4. Writing About Running: What changes have you made to the "Equalizer Race"?

Richard Fannin: For the last 8 years, we have started the elite women with a head start over the men - with the overall winner receiving an extra $5,000. For the first 6 years, the "headstart" was 5 minutes - basically the split between the men's and women's American Records (both set on our course). We have changed the rules to the rolling average of the actual split the prior 3 years - rounded up or down to the nearest minute. This year, for the first time - the split will be 7 minutes. I feel the "bogey" for men is 43:00 and for the women it is 50:00. I think the real story this year is - can the women hold off the men ? It has only happened once in 8 years. If you look at the Twin Cities 10 mile championship last fall, which uses a similar format, the split was 46 seconds per mile (Mo Trafeh and Janet Cherobon). An equal split over 15k would be 6:53. So I think it will be very, very close.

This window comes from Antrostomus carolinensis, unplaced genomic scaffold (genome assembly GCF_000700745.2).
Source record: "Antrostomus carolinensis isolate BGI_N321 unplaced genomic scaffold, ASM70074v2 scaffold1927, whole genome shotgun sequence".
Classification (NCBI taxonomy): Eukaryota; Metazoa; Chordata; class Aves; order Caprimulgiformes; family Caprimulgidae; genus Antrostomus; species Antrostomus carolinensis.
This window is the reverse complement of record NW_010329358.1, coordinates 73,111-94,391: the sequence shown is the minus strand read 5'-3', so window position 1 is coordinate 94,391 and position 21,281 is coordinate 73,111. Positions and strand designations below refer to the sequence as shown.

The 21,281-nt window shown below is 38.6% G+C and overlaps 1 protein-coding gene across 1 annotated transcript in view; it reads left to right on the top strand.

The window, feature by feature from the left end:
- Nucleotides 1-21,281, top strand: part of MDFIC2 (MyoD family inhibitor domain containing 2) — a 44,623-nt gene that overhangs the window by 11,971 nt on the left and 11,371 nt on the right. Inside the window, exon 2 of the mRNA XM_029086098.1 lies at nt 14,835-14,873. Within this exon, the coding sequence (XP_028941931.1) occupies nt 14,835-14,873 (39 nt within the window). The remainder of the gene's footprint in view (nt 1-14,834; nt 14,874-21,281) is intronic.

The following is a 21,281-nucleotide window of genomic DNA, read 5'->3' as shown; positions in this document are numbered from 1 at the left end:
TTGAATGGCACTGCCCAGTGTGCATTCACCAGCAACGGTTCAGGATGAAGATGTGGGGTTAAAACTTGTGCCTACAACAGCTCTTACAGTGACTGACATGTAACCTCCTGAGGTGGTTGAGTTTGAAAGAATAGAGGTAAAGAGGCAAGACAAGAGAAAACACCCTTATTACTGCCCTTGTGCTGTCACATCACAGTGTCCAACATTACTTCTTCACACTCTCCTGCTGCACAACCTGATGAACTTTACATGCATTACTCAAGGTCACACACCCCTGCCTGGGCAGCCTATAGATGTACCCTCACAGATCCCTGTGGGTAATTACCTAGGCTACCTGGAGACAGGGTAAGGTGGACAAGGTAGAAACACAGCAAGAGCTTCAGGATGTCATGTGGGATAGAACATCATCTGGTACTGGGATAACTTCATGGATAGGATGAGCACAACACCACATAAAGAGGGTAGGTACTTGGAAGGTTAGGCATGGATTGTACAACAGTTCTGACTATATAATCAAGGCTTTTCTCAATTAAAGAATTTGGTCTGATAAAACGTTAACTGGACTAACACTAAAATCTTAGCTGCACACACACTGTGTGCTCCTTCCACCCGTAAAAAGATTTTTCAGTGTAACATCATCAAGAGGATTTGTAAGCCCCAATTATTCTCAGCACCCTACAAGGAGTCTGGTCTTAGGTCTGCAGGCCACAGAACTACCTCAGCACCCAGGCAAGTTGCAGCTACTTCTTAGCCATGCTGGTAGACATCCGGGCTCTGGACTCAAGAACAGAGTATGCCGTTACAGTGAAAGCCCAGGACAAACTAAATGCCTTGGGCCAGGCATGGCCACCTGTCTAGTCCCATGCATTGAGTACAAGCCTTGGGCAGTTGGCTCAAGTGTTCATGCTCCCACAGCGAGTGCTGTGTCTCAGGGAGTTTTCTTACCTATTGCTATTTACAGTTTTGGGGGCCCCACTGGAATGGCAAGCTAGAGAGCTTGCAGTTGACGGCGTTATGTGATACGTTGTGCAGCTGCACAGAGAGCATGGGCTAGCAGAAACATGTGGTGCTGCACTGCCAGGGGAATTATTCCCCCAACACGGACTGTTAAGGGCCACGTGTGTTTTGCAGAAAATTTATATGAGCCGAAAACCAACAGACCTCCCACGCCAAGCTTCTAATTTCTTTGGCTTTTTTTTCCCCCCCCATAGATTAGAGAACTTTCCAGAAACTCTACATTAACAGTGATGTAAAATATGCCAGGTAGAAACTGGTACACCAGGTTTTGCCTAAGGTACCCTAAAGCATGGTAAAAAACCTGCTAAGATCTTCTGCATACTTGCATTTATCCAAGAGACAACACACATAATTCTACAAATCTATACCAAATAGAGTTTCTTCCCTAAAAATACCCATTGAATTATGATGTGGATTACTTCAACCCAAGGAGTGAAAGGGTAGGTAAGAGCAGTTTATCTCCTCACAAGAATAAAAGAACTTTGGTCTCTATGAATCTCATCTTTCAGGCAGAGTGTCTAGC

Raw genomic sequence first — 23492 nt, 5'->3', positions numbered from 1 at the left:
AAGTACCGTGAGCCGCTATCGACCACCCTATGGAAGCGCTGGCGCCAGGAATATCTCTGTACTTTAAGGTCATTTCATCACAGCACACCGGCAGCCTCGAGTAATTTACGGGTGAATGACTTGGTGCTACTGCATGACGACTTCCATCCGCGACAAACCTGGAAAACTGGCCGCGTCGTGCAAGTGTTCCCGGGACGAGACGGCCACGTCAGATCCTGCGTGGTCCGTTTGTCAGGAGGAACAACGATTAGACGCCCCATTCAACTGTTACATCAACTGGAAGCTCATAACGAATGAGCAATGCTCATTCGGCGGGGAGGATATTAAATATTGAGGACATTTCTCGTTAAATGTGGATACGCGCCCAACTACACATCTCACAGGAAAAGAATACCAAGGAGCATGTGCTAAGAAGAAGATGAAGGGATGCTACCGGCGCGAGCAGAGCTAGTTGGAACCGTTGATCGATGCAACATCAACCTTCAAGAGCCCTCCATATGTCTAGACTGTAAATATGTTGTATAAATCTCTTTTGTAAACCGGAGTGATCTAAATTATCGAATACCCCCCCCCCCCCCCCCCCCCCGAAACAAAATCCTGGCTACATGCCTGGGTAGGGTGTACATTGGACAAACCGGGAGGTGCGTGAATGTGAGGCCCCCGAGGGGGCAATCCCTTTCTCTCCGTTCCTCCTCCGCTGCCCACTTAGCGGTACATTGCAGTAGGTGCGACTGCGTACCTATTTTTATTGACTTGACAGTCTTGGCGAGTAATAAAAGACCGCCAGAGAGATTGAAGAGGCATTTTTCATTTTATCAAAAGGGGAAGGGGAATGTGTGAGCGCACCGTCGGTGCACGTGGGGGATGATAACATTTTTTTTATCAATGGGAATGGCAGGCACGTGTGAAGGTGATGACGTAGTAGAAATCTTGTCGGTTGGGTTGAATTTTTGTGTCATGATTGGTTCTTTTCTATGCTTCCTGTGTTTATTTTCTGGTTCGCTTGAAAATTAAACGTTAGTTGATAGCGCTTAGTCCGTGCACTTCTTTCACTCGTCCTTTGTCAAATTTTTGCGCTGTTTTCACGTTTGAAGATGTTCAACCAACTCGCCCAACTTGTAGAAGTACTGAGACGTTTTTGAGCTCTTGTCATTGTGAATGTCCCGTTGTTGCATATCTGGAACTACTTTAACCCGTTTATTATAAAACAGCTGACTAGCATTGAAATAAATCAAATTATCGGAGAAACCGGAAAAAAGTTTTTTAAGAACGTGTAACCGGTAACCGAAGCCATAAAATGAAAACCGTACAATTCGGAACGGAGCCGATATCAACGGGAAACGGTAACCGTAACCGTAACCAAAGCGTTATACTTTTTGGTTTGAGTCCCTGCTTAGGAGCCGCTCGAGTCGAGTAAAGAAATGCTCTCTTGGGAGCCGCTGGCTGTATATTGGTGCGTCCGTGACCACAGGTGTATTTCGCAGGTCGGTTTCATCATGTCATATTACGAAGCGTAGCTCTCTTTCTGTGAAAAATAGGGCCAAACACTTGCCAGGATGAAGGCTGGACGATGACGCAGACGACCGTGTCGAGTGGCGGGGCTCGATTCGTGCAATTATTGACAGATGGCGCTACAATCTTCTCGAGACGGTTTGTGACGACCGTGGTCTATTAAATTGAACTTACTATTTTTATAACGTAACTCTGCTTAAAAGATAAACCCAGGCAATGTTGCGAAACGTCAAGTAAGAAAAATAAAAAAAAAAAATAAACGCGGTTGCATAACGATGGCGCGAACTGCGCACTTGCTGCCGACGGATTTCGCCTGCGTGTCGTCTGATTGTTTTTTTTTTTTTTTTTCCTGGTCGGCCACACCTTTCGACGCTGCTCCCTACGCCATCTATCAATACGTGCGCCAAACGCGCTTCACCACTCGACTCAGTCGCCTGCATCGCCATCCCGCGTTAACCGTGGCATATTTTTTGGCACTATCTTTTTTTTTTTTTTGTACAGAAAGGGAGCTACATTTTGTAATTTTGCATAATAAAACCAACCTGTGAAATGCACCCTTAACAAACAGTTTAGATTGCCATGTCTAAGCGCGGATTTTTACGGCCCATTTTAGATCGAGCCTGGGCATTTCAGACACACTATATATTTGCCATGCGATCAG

5. Writing About Running: What differentiates your race from the other top US road races?

Richard Fannin: I think mother nature is really on our side. March in Florida is typically sunny and beautiful. Many of these runners - who train in often snowy winters in Minneapolis, Flagstaff, and Boulder, et al. - relish the opportunity to come to a "spring break" type of setting (Author's Note: I ran the GRR during my grad school spring break week in 2010). Also, the fact that we really showcase the Americans. Not to take anything away from some of the fine races that award prize money to foreigners, but we really go out of our way to showcase and put the spotlight on America's best every spring. Lastly, we really make it a point to show them all some good old-fashioned "southern hospitality" while they are here. We put them up in the host hotel for 3 nights, have a nice elite pasta dinner with a guest speaker on Friday night, and the race director hosts a dinner is his backyard on Saturday night. It really is a 4 day "happening". Tune in at 8:20am Saturday to watch live on RunnerSpace. It should be quite a show!